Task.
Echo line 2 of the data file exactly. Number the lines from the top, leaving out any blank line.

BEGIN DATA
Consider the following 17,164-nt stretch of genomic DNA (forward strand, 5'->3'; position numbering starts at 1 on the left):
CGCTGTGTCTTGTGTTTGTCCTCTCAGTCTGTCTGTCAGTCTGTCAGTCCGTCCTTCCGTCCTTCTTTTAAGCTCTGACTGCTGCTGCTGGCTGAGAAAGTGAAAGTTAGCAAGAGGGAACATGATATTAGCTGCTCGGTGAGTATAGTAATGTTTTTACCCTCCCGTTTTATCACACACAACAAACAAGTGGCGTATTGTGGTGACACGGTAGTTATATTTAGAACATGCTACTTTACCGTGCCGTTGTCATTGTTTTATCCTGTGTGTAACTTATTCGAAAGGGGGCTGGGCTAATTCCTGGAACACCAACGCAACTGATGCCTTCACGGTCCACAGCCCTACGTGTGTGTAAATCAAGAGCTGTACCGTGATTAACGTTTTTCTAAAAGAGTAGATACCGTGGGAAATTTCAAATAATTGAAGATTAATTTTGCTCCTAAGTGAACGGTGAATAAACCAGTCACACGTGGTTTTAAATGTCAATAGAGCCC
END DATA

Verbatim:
CGCTGTGTCTTGTGTTTGTCCTCTCAGTCTGTCTGTCAGTCTGTCAGTCCGTCCTTCCGTCCTTCTTTTAAGCTCTGACTGCTGCTGCTGGCTGAGAAAGTGAAAGTTAGCAAGAGGGAACATGATATTAGCTGCTCGGTGAGTATAGTAATGTTTTTACCCTCCCGTTTTATCACACACAACAAACAAGTGGCGTATTGTGGTGACACGGTAGTTATATTTAGAACATGCTACTTTACCGTGCCGTTGTCATTGTTTTATCCTGTGTGTAACTTATTCGAAAGGGGGCTGGGCTAATTCCTGGAACACCAACGCAACTGATGCCTTCACGGTCCACAGCCCTACGTGTGTGTAAATCAAGAGCTGTACCGTGATTAACGTTTTTCTAAAAGAGTAGATACCGTGGGAAATTTCAAATAATTGAAGATTAATTTTGCTCCTAAGTGAACGGTGAATAAACCAGTCACACGTGGTTTTAAATGTCAATAGAGCCC